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invalid literal for int() with base 10?

+2 votes
asked Oct 2, 2019 by maxr00m (160 points)
No errors when entering rounded figures for (rate), but when running the below with rate of 35.25, the error message come up (invalid literal for int() with base 10)


rate = input("Please Enter the Desired Rate ")
if int(rate) > 50:
    print("The Rate is High")
elif int(rate) < 50:
    print("The Rate is Low")
    print("Exactly 50")


5 Answers

+1 vote
answered Oct 3, 2019 by anonymous
use double . always use double for currency .
+2 votes
answered Oct 5, 2019 by anonymous
This error because python is expecting an integer value ie. in simple number without any decimal,

the solution is that you could use float(input()) instead of int(input().
0 votes
answered Oct 9, 2019 by anonymous
Expecting an int.

Either typecast or use a float, double, real
0 votes
answered Nov 7, 2019 by dheeraj (1,090 points)
rate = float(input("Please Enter the Desired Rate "))
if (rate) > 50:
    print("The Rate is High")
elif (rate) < 50:
    print("The Rate is Low")
    print("Exactly 50")


Please Enter the Desired Rate 50.36
The Rate is High

the mistake u did is yoar taking a float number not a simple number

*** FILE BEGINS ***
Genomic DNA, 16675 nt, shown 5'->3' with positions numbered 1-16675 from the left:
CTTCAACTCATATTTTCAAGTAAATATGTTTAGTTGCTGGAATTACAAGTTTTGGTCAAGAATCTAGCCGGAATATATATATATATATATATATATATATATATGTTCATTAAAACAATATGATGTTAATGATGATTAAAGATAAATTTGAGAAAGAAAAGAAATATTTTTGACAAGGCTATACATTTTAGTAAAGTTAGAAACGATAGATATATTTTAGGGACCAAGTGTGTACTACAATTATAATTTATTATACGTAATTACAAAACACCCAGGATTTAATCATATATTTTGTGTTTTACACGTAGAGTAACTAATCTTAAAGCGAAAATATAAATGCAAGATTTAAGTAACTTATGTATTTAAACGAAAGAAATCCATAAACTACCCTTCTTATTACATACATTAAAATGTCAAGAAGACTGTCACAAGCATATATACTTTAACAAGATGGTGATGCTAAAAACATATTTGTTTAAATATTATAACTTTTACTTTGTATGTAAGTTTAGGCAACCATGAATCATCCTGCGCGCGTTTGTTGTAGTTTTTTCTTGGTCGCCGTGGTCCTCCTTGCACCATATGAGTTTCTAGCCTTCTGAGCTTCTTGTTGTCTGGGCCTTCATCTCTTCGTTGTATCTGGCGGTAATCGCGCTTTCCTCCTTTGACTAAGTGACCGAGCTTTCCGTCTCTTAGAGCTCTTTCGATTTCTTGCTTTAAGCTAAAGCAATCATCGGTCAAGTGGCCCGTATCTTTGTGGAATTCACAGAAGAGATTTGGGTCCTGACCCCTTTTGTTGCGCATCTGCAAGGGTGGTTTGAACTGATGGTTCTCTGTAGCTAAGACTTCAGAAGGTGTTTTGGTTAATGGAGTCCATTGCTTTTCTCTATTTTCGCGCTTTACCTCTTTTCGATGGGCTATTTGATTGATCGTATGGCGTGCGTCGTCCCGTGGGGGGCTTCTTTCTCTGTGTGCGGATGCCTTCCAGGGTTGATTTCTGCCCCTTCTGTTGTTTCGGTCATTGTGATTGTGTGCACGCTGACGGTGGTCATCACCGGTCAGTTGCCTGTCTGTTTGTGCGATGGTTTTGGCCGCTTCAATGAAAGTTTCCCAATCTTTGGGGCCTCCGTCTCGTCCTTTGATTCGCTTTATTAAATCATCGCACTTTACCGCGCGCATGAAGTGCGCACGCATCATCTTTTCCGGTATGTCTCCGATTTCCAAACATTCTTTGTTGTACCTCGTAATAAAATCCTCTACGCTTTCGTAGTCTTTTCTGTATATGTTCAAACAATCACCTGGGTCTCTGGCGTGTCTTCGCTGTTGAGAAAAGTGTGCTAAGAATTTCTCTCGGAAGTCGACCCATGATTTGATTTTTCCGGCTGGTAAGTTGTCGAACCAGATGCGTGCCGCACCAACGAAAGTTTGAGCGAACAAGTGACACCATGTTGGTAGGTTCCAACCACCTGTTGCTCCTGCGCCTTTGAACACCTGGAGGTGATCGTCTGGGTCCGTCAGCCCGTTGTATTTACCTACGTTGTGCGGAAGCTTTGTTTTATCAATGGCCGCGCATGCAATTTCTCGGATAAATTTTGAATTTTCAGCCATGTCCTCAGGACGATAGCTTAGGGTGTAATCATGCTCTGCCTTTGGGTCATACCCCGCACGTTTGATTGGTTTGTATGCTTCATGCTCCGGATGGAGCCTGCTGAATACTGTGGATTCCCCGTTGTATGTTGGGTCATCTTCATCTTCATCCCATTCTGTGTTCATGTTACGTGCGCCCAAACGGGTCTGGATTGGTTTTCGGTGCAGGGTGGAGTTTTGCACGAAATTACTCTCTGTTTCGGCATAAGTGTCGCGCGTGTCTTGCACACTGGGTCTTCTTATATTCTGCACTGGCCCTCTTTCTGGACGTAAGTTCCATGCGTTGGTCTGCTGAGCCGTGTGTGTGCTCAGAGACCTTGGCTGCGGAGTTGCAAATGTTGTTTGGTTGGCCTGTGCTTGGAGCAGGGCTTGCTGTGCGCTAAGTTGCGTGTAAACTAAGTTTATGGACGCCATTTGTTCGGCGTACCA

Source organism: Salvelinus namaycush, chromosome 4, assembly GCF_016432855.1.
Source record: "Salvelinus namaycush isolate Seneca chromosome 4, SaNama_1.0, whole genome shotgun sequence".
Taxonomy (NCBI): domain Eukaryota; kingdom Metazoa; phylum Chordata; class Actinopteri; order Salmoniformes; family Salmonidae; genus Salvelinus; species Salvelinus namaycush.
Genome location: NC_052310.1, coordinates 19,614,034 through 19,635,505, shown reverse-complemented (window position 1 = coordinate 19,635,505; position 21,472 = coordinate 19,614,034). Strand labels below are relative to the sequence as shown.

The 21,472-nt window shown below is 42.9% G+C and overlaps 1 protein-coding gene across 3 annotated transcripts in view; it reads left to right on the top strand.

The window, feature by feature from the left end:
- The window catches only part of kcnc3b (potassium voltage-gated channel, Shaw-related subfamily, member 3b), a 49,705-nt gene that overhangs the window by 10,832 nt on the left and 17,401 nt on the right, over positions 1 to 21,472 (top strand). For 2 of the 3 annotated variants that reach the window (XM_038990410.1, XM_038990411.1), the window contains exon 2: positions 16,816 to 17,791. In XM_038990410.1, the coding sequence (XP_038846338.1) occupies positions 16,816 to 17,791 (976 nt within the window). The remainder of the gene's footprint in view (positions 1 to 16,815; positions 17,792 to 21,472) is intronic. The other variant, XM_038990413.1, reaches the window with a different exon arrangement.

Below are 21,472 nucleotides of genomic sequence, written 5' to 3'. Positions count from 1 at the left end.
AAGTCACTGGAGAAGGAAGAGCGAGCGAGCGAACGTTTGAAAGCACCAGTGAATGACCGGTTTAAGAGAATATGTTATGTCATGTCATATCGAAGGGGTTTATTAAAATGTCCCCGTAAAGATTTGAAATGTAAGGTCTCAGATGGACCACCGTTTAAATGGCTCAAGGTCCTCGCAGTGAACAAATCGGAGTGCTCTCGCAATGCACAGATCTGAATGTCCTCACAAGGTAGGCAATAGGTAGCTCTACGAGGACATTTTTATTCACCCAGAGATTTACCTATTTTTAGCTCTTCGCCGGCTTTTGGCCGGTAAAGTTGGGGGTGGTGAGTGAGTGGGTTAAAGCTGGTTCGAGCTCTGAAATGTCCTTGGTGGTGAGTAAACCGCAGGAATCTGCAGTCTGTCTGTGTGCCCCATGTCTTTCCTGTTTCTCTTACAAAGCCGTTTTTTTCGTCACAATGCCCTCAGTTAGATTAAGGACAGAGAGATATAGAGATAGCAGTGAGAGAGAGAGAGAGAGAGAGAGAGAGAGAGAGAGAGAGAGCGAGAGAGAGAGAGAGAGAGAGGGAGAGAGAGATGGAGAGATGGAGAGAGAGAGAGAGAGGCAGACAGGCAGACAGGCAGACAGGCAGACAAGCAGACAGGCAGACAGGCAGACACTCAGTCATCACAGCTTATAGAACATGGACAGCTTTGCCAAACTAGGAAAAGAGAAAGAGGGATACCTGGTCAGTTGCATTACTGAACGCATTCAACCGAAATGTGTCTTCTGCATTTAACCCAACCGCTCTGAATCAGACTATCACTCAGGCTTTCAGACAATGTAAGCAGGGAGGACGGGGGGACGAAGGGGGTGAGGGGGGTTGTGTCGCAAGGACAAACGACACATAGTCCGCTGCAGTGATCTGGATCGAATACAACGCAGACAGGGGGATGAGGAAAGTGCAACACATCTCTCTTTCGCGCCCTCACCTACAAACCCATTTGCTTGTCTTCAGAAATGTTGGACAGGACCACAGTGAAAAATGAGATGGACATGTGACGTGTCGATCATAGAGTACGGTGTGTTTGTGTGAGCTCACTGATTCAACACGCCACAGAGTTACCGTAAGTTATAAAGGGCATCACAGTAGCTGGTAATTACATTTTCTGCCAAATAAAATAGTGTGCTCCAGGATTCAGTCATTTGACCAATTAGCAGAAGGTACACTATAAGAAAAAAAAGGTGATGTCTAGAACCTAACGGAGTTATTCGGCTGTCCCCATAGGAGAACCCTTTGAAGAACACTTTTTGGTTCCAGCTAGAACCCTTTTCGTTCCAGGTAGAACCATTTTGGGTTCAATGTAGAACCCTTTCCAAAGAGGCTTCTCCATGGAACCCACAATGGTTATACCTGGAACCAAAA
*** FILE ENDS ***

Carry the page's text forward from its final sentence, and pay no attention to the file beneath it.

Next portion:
for both it will work
0 votes
answered Mar 1 by geverwills (140 points)

The error message invalid literal for int() with base 10 would seem to indicate that you are passing a string that's not an integer to the int() function . In other words it's either empty, or has a character in it other than a digit. You can solve this error by using Python isdigit() method to check whether the value is number or not. The returns True if all the characters are digits, otherwise False . 

if val.isdigit():

The other way to overcome this issue is to wrap your code inside a Python try...except block to handle this error.

Python2.x and Python3.x

Sometimes the difference between Python2.x and Python3.x that leads to this ValueError: invalid literal for int() with base 10 . With Python2.x , int(str(3/2)) gives you "1". With Python3.x , the same gives you ("1.5"): ValueError: invalid literal for int() with base 10: "1.5".

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